Following Lemen, Edwin Cooney, president of the alumni association, shared history of the school through a trivia game he created. Winners received prizes including key chains and soil from the school grounds.

Cooney thought the soil would help bring back fond memories alumni made at the school. He remembers when he first attended kindergarten there in 1950 like it was yesterday.

“There were 16 boys and 16 girls in the old kindergarten building,” Cooney said. “We were in big dorms and there was a bed in each corner. You could fit 16 beds in the room so it was all very communal and very new for most of us.”

Cooney adapted to the culture quickly but felt isolated from the rest of the Batavia community. When he graduated in 1966, it took him a while to adjust socially at college because he never had the experience of going to a public school.

“Some of us were shocked when we went to college and found some people were afraid of us,” Cooney said.

Diane Scalzi, corresponding secretary for the alumni association, first attended the school in February 1957 but left three years later to attend public school. Her experience at public school helped her socially to interact with sighted students but she was concerned she wouldn’t have equal educational opportunities. As a result, in 1960 she returned to the school and graduated in 1971.

“I was worried that if I went to public school I would not get gym classes, Home Economics classes and mobility,” Scalzi said. “I was able to get through college and have a career because of my education at the school.”

Chet Smalley, treasurer of the alumni association, was in fourth grade when he came to the school in 1964 and graduated in 1973. He participated in student council, the Key Club and wrestling.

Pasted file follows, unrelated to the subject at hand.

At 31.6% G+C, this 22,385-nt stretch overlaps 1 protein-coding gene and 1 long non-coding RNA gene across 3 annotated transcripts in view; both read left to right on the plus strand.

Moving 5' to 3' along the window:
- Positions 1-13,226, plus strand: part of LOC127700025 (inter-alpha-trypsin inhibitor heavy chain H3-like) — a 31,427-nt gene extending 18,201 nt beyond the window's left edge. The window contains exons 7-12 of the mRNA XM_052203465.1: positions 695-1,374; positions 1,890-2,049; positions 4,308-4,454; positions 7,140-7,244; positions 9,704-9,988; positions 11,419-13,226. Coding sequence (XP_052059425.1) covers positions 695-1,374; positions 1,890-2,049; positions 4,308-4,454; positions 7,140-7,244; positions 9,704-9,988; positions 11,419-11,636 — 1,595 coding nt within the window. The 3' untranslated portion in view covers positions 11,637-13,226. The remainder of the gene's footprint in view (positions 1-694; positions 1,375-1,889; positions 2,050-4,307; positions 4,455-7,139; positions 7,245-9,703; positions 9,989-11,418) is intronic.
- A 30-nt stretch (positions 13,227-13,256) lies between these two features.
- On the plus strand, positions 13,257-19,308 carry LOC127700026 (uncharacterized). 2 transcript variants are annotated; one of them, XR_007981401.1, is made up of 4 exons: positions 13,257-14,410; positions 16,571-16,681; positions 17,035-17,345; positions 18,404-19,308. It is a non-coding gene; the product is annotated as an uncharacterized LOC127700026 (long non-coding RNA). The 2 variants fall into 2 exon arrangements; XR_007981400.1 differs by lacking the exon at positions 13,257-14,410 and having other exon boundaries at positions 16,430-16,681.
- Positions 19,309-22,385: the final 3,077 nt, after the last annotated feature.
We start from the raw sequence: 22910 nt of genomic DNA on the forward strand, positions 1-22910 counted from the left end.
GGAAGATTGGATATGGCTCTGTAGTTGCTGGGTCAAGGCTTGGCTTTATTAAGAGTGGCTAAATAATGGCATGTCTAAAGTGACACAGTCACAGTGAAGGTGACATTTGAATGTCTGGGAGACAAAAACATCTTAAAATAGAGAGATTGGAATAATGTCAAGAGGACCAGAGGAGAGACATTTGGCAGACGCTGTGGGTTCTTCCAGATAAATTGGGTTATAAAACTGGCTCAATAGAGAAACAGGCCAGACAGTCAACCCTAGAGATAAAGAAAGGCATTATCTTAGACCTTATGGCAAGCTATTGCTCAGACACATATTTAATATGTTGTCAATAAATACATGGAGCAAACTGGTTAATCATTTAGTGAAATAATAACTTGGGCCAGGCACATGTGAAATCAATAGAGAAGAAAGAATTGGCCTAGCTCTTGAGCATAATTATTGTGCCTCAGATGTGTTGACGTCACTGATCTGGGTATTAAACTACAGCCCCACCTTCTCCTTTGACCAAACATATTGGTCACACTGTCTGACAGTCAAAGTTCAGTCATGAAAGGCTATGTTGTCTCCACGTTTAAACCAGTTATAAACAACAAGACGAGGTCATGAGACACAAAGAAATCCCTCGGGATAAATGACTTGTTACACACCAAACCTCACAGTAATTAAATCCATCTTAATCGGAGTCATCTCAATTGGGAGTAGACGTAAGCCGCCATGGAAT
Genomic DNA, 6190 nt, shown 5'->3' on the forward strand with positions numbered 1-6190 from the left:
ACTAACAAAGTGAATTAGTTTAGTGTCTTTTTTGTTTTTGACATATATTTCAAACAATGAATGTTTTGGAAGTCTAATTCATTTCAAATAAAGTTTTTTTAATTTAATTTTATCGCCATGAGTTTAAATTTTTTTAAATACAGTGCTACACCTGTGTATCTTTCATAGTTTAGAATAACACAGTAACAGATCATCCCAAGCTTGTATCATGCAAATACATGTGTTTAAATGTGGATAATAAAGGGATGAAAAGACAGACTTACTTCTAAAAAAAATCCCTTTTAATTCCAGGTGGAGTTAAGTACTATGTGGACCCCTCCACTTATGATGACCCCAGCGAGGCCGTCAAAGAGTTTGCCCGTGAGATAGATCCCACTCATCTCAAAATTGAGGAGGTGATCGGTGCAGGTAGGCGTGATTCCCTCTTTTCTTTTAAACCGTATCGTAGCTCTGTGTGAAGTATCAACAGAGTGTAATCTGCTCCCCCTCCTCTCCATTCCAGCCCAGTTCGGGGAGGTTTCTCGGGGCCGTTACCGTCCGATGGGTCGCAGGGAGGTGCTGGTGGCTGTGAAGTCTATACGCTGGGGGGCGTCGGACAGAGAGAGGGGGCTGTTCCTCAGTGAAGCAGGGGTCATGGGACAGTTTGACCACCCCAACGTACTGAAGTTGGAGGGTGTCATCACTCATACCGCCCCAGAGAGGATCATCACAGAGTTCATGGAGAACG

“The evolution that those of us at NYSSB were able to experience was the fact that we were able to grow up as ‘normal’ children because our blindness was incidental,” Smalley said. “We did everything else that normal children could do and that was the beauty of the school.”


(From left: Diane Scalzi, Linda Smalley, Chet Smalley and Edwin Cooney)

Tonight the association will have its annual banquet and Sunday members will hold a memorial service to remember alumni who have passed away.

Moving forward, alumni officers are planning the association’s 100th-anniversary celebration in 2018. The officers are working with Lemen to help encourage more graduates to join the alumni association. They hope recent graduates will show interest in becoming members.

“We don’t have a member in the association that is under 50 years old,” Cooney said. “We need to acquire more members because we are getting old and need to start caring for each other.”

The alumni association has also expanded its eligibility to allow graduate’s spouses to become members. The association hopes by working with the community they can continue their legacy and pass their memories onto future generations.

June 13, 2015 - 1:30pm
posted by Traci Turner in pembroke high school, education.


(Photo: Eric Johnson)

Eric Johnson, visual arts instructor at Pembroke High School, strives to teach his students principles of design so they can apply it to real world experiences. 

Johnson has been teaching a variety of art, design and photography classes at the school for 14 years. He rotates teaching different art classes with Rebecca Schuler, the school's other visual arts instructor.

"I try to tie things they learn with the work world so they don't think art lives in a bubble," Johnson said. "I want them to realize most of what is around us has been created by someone in the art field in some capacity."

A recent project Johnson assisted his students with was designing the new Village of Corfu signs. Last school year the village board asked the school if they would be willing to have students complete the project. Johnson first introduced the project to his advanced drawing and painting students and they came up with sketch ideas. After narrowing down 50 sketches he received from the students, he gave 30 sketches to the village board to review over the summer. The board selected different designs for the four new signs. Emily Verdaasdonk, senior, created three of the designs and Nicole Franclemont, senior, made the fourth design.

In September, Verdaasdonk and Franclemont, and four other seniors, Sabrina Sanner, Nikita Harding, Morgan Smykowski and Bailey Groth, started drawing and painting the signs. The project was not a part of any class so Johnson helped the girls, who worked on the signs during lunches and study halls all year long.